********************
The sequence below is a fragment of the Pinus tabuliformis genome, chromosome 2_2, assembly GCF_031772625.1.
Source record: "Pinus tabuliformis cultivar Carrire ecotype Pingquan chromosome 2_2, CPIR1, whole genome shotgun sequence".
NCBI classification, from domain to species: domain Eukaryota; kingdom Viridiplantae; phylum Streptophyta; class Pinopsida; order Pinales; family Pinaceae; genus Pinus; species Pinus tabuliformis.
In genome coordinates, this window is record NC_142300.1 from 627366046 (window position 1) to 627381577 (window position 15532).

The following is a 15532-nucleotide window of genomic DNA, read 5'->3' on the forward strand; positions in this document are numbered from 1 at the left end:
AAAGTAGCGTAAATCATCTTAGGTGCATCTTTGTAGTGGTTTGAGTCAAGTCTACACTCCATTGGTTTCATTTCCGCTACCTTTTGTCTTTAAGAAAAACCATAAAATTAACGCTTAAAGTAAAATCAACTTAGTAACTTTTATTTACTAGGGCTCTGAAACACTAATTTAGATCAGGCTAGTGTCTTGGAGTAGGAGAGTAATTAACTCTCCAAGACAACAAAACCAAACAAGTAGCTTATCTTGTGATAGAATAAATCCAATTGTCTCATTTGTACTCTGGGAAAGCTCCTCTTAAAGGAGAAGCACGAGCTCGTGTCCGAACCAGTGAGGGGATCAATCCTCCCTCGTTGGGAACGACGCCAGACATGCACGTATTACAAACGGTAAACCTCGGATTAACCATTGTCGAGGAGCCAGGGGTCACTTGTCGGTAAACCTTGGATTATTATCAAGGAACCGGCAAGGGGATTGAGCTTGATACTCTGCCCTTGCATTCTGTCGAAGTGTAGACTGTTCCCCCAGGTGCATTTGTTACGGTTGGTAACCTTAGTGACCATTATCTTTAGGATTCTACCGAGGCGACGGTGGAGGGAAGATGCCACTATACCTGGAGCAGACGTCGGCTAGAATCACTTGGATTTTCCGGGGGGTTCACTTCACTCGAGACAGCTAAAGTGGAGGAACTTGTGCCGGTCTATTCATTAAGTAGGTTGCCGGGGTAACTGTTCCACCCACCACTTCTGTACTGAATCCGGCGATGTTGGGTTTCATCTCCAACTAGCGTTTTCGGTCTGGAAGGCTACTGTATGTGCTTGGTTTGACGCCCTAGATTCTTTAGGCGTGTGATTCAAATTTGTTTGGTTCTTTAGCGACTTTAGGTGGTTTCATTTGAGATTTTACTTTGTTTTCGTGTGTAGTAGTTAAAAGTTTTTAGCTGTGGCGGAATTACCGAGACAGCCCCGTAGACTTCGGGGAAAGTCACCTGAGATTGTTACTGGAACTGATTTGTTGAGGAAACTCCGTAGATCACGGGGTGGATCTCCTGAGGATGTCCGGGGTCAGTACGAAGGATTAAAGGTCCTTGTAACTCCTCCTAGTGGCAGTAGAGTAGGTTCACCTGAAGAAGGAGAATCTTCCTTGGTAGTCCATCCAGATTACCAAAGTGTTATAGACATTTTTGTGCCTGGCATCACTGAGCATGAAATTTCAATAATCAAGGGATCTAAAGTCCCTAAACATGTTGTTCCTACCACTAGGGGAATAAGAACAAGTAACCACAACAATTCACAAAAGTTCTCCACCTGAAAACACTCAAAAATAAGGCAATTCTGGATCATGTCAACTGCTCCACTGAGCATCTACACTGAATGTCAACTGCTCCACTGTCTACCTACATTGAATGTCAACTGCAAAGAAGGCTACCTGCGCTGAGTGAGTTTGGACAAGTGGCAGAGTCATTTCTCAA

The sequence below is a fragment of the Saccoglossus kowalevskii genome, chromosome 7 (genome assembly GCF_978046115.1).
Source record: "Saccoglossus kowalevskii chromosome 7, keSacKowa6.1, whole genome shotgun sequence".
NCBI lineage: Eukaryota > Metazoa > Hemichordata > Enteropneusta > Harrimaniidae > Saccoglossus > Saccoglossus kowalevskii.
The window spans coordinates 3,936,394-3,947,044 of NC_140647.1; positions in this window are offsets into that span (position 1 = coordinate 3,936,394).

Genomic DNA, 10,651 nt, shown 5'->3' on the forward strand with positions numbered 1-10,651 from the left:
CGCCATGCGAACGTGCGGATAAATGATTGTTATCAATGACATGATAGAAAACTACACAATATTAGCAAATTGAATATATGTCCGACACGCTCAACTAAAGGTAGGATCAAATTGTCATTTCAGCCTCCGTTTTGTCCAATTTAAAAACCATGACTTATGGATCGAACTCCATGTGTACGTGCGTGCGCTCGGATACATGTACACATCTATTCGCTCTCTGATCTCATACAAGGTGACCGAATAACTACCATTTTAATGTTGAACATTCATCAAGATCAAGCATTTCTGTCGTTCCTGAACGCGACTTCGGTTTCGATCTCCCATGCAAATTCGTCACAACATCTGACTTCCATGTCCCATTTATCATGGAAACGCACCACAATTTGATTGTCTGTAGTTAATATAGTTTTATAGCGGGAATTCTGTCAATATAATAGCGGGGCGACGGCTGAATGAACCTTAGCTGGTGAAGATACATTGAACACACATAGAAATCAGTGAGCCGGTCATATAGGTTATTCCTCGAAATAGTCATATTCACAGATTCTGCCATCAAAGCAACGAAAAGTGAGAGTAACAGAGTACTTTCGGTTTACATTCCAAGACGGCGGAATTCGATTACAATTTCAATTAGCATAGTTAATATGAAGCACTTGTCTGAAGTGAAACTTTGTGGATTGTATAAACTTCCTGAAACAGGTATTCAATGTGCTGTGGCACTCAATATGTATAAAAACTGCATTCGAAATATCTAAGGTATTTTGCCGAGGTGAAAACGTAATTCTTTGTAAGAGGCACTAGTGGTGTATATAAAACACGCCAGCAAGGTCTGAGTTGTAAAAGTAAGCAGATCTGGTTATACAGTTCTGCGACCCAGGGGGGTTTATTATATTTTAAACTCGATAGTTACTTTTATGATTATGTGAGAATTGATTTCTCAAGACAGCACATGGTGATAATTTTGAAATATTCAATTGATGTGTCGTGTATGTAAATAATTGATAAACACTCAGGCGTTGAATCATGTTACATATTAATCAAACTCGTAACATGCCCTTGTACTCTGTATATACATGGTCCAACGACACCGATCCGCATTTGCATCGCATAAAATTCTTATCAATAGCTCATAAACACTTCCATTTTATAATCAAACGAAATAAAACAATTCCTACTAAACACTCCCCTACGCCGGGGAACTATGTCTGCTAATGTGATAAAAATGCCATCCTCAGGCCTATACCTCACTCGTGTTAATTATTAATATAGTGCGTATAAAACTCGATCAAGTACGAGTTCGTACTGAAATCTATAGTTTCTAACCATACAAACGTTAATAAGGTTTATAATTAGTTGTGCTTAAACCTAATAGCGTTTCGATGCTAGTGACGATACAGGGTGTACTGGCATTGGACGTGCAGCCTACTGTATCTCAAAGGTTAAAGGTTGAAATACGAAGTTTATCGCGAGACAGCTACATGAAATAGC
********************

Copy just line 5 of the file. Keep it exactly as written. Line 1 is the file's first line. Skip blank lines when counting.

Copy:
The following is a 15532-nucleotide window of genomic DNA, read 5'->3' on the forward strand; positions in this document are numbered from 1 at the left end: